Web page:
LEARN HOW TO MITIGATE YOUR PROPERTY AGAINST WILDFIRES
Posted on Monday, August 27, 2018
Wildfires can be difficult to control. What is controllable is how you prepare your home or business for wildfire before it threatens. Ultimately, the difference between survival and destruction are the steps you take to reduce the opportunity for the initial ignition of your home or business. There is an explicit link between the selected vegetation, its placement and management in the area surrounding a building, often referred to as “defensible space,” and construction materials and building design. Survivability of a building will depend on creating and maintaining an effective defensible space on the property and on careful selection of building materials and construction design features.
Wildfire is a serious risk in 38 states around the country, threatening about 120 million people and their property. The number of destructive, expensive wildfires continues to rise, and whether or not a particular property or a cluster of structures survives a wildfire may depend largely on what people do now to prepare. The ignition of a building during a wildfire can occur in one of three ways. These include exposure to wind-blown embers (also known as “firebrands”), direct contact by flames, or a radiant heat exposure (radiant heat is the heat felt standing near a burning object, such as a campfire; but during a wildfire, the heat source could include burning items such as a woodpile, toolshed and/or a large shrub). Of these, exposure to wind-blown embers is considered the most important. Wind-blown embers generated by the burning wildland vegetation, or other burning buildings or structures, can land on or near your home or business and ignite it either directly or indirectly. Examples of a direct ember ignition include ember entry through a vent or open window with subsequent ignition of combustible materials or furnishings inside the building. Direct ignition by embers also can occur through sufficient ember accumulation on combustible materials such as a wood shake roof, on combustible decking, or immediately adjacent to combustible materials such as siding. Examples of an indirect exposure include ember accumulation and ignition of vegetation or other combustible materials (e.g., a woodpile or shed) located near your home or business, with subsequent ignition of a building component by a radiant and/or direct flame contact exposure. With inadequate defensible space, the wildfire could burn directly to your home or business and ignite an exterior component, or break the glass in a window and ultimately burn into the interior of the building. Developing and maintaining an effective defensible space will minimize the chance of this happening.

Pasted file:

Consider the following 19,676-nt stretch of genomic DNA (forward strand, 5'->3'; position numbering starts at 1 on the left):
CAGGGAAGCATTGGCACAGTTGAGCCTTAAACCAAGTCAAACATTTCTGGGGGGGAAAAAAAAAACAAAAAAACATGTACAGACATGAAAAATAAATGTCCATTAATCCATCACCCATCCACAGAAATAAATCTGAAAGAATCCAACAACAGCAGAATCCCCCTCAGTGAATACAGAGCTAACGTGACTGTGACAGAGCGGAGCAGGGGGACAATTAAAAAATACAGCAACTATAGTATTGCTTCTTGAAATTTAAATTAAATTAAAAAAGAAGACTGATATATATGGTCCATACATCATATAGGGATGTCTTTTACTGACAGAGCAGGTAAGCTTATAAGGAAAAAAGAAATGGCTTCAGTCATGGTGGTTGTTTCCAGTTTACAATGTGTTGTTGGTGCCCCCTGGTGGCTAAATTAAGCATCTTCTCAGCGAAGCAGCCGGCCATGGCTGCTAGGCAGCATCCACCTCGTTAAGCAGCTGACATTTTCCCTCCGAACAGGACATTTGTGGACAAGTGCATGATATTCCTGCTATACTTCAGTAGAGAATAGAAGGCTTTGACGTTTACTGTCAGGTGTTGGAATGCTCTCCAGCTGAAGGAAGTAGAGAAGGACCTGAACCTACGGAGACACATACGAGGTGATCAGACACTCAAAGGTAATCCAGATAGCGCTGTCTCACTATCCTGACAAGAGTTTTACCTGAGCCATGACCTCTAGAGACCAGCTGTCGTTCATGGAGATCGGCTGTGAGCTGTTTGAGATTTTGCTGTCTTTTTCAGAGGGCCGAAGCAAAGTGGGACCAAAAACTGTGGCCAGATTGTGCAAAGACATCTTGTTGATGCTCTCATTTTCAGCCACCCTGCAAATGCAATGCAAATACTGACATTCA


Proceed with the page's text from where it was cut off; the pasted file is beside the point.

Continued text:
Once homes and other structures ignite and burn, they will become a source of embers and threaten other homes and buildings. Depending on building- to-building spacing and topographical features, one wildland fire-to-building ignition can result in additional ignitions by building-to-building fire spread. Building-to-building ignitions can result from embers, direct flame contact and/ or radiant heat exposures. The potential damage from radiant heat will depend on the level and duration of the exposure. The radiant heat exposure from a burning building will be longer than that from a burning shrub.
Defensive actions can consist of a number of actions that can potentially help your home or business survive a wildfire. These actions are in addition to creating and maintaining defensible space on your property and selection of appropriate building materials already discussed in this document. Examples of defensive actions include one or more of the following:
- Installing an exterior water spray system, as part of your “before the fire” activities, and then activating when a wildfire threatens, typically just prior to evacuating.
- Application of a gel coating to the exterior of your home or business to protect it from wildfire, applied prior to evacuation. This type of coating could also be applied by fire-fighting professionals if they are present.
Post-fire studies conducted in Australia have shown that the chance of home survival increases if the resident “stays and defends.” Evidence in Australia and the U.S. have also shown that delaying evacuation will increase the chance of harm coming to the individual(s). For this reason, we urge residents to evacuate when requested by police or fire authorities. There are situations where residents could become trapped and therefore not able to safely evacuate, so preparation for that possibility would be prudent.